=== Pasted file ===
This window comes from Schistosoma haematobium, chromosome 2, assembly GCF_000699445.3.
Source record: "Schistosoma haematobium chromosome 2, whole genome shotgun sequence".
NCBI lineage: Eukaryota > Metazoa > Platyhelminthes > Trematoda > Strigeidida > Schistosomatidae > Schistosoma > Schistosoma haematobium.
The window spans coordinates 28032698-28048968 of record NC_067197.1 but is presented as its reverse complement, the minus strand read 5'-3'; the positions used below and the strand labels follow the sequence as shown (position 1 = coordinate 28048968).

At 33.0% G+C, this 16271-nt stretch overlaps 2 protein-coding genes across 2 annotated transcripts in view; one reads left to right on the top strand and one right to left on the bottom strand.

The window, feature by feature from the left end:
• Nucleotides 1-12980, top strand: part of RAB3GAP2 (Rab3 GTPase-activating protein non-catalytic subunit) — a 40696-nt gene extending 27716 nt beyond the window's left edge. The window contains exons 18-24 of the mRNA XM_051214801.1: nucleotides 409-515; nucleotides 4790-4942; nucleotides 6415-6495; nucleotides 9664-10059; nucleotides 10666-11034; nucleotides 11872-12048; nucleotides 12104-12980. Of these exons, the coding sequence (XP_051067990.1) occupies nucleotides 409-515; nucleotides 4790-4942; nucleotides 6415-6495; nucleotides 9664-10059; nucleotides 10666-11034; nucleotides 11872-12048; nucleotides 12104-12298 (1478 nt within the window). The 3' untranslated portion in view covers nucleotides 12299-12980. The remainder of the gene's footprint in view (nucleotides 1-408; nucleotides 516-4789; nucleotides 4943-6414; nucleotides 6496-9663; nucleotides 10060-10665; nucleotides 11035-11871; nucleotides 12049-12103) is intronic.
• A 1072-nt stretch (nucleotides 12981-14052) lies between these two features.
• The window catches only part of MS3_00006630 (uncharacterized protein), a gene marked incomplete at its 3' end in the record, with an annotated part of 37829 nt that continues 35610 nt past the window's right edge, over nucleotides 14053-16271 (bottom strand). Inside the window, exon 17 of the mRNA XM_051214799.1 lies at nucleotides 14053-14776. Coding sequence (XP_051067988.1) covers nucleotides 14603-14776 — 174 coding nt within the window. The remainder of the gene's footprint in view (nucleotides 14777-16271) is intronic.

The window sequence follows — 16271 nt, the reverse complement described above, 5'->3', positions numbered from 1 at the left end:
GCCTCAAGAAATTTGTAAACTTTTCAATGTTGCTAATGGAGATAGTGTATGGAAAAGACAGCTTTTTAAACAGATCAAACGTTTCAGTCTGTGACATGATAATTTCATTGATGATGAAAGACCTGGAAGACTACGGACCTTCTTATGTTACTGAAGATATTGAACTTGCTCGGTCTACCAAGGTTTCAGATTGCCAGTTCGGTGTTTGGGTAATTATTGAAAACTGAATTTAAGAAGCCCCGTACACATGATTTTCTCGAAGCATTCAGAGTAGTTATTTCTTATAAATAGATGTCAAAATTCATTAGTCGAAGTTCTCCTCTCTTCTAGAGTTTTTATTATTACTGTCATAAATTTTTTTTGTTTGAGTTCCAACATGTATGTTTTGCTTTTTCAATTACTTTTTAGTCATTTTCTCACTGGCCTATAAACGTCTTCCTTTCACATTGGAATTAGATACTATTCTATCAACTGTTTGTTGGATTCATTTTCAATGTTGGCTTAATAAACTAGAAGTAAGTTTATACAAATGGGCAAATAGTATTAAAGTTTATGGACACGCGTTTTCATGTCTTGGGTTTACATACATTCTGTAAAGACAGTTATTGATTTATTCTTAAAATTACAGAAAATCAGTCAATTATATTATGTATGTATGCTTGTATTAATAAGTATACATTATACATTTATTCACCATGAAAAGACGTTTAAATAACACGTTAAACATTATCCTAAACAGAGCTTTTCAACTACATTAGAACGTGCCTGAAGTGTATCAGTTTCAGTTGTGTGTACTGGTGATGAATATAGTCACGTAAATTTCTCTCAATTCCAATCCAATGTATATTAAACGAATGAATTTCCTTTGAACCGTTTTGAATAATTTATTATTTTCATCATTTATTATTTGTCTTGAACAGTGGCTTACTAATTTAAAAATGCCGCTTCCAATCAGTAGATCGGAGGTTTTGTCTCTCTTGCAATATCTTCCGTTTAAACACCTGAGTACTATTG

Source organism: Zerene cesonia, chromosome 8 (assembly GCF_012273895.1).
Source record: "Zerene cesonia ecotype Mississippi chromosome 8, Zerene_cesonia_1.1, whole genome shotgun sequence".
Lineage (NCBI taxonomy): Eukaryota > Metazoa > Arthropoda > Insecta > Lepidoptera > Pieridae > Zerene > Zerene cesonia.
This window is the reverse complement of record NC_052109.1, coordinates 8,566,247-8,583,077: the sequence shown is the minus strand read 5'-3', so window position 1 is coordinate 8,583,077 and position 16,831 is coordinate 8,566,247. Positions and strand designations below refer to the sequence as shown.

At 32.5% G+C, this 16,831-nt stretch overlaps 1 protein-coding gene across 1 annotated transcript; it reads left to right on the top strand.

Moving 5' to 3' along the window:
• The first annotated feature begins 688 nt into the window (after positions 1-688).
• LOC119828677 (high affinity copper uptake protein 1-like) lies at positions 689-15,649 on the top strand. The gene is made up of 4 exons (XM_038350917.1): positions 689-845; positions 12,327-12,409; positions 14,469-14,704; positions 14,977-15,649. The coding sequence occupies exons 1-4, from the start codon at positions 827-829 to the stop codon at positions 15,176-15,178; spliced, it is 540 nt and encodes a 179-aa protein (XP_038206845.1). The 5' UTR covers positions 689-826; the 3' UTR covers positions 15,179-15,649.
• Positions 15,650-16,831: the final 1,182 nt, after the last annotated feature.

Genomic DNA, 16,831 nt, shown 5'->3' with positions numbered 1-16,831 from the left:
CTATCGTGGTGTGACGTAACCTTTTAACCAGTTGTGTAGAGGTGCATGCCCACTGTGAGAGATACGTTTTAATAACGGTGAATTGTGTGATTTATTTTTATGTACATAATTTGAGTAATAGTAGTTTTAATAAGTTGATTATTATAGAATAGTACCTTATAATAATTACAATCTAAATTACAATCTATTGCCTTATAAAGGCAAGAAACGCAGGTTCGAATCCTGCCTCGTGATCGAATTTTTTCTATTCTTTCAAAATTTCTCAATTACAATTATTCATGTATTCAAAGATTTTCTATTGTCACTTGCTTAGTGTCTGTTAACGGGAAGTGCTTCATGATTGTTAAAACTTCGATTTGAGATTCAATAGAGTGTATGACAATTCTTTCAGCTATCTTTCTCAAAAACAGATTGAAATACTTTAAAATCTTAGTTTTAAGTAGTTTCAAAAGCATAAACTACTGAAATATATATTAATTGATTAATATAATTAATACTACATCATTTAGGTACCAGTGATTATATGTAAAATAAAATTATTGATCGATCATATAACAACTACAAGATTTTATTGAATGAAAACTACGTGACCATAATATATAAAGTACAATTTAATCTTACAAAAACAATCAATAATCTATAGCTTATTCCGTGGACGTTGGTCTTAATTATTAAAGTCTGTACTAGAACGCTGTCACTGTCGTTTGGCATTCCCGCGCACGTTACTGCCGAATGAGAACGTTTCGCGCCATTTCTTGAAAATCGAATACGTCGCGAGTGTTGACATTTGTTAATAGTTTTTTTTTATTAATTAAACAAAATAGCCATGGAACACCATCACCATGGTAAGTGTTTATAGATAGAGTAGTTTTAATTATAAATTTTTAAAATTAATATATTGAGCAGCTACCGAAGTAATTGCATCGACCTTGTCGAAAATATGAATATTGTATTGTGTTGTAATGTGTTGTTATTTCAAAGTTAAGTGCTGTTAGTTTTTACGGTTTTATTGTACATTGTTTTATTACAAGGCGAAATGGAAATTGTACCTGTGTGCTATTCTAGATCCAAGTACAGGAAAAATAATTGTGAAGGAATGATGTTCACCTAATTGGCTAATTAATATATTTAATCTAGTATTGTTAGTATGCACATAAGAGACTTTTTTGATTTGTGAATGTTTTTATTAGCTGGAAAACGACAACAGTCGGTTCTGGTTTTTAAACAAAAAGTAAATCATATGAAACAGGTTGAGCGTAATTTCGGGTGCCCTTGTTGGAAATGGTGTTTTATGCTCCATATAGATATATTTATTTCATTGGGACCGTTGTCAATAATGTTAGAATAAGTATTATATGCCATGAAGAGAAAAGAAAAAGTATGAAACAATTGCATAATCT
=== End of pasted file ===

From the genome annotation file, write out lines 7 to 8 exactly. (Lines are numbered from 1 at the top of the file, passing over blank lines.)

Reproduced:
• Nucleotides 1-12980, top strand: part of RAB3GAP2 (Rab3 GTPase-activating protein non-catalytic subunit) — a 40696-nt gene extending 27716 nt beyond the window's left edge. The window contains exons 18-24 of the mRNA XM_051214801.1: nucleotides 409-515; nucleotides 4790-4942; nucleotides 6415-6495; nucleotides 9664-10059; nucleotides 10666-11034; nucleotides 11872-12048; nucleotides 12104-12980. Of these exons, the coding sequence (XP_051067990.1) occupies nucleotides 409-515; nucleotides 4790-4942; nucleotides 6415-6495; nucleotides 9664-10059; nucleotides 10666-11034; nucleotides 11872-12048; nucleotides 12104-12298 (1478 nt within the window). The 3' untranslated portion in view covers nucleotides 12299-12980. The remainder of the gene's footprint in view (nucleotides 1-408; nucleotides 516-4789; nucleotides 4943-6414; nucleotides 6496-9663; nucleotides 10060-10665; nucleotides 11035-11871; nucleotides 12049-12103) is intronic.
• A 1072-nt stretch (nucleotides 12981-14052) lies between these two features.